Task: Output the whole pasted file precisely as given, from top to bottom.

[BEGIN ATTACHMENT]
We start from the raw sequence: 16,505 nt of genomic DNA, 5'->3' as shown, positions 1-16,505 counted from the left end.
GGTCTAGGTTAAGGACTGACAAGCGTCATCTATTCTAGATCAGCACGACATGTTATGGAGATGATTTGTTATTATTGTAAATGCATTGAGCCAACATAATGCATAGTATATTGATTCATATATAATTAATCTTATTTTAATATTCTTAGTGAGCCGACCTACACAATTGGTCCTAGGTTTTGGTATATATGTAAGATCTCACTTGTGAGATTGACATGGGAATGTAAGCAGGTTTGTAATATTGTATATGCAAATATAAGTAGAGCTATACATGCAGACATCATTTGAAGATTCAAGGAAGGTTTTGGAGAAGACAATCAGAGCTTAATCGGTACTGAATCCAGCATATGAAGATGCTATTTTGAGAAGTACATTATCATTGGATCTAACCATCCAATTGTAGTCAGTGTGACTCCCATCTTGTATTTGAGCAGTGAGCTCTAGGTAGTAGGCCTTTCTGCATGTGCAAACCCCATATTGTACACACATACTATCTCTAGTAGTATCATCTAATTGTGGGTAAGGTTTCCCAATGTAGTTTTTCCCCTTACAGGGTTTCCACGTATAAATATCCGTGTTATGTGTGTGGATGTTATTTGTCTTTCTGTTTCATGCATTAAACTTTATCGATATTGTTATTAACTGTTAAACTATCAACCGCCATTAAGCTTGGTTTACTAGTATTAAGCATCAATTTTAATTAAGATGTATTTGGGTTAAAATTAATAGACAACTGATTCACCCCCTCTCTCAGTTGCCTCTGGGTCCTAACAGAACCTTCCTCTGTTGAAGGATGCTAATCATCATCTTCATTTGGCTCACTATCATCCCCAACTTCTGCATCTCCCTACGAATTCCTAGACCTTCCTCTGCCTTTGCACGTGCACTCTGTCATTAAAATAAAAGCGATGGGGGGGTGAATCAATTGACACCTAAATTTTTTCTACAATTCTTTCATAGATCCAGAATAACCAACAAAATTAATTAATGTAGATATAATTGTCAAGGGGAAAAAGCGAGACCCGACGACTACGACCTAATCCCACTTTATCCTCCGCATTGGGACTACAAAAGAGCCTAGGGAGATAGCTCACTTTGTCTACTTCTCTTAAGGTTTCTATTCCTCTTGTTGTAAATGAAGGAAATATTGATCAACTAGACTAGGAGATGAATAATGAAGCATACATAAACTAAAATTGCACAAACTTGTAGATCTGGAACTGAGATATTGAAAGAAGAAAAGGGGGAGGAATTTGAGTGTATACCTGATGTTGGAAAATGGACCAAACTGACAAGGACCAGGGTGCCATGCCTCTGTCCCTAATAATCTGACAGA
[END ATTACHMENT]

We start from the raw sequence: 16,505 nt of genomic DNA, 5'->3' as shown, positions 1-16,505 counted from the left end.
GGTCTAGGTTAAGGACTGACAAGCGTCATCTATTCTAGATCAGCACGACATGTTATGGAGATGATTTGTTATTATTGTAAATGCATTGAGCCAACATAATGCATAGTATATTGATTCATATATAATTAATCTTATTTTAATATTCTTAGTGAGCCGACCTACACAATTGGTCCTAGGTTTTGGTATATATGTAAGATCTCACTTGTGAGATTGACATGGGAATGTAAGCAGGTTTGTAATATTGTATATGCAAATATAAGTAGAGCTATACATGCAGACATCATTTGAAGATTCAAGGAAGGTTTTGGAGAAGACAATCAGAGCTTAATCGGTACTGAATCCAGCATATGAAGATGCTATTTTGAGAAGTACATTATCATTGGATCTAACCATCCAATTGTAGTCAGTGTGACTCCCATCTTGTATTTGAGCAGTGAGCTCTAGGTAGTAGGCCTTTCTGCATGTGCAAACCCCATATTGTACACACATACTATCTCTAGTAGTATCATCTAATTGTGGGTAAGGTTTCCCAATGTAGTTTTTCCCCTTACAGGGTTTCCACGTATAAATATCCGTGTTATGTGTGTGGATGTTATTTGTCTTTCTGTTTCATGCATTAAACTTTATCGATATTGTTATTAACTGTTAAACTATCAACCGCCATTAAGCTTGGTTTACTAGTATTAAGCATCAATTTTAATTAAGATGTATTTGGGTTAAAATTAATAGACAACTGATTCACCCCCTCTCTCAGTTGCCTCTGGGTCCTAACAGAACCTTCCTCTGTTGAAGGATGCTAATCATCATCTTCATTTGGCTCACTATCATCCCCAACTTCTGCATCTCCCTACGAATTCCTAGACCTTCCTCTGCCTTTGCACGTGCACTCTGTCATTAAAATAAAAGCGATGGGGGGGTGAATCAATTGACACCTAAATTTTTTCTACAATTCTTTCATAGATCCAGAATAACCAACAAAATTAATTAATGTAGATATAATTGTCAAGGGGAAAAAGCGAGACCCGACGACTACGACCTAATCCCACTTTATCCTCCGCATTGGGACTACAAAAGAGCCTAGGGAGATAGCTCACTTTGTCTACTTCTCTTAAGGTTTCTATTCCTCTTGTTGTAAATGAAGGAAATATTGATCAACTAGACTAGGAGATGAATAATGAAGCATACATAAACTAAAATTGCACAAACTTGTAGATCTGGAACTGAGATATTGAAAGAAGAAAAGGGGGAGGAATTTGAGTGTATACCTGATGTTGGAAAATGGACCAAACTGACAAGGACCAGGGTGCCATGCCTCTGTCCCTAATAATCTGACAGA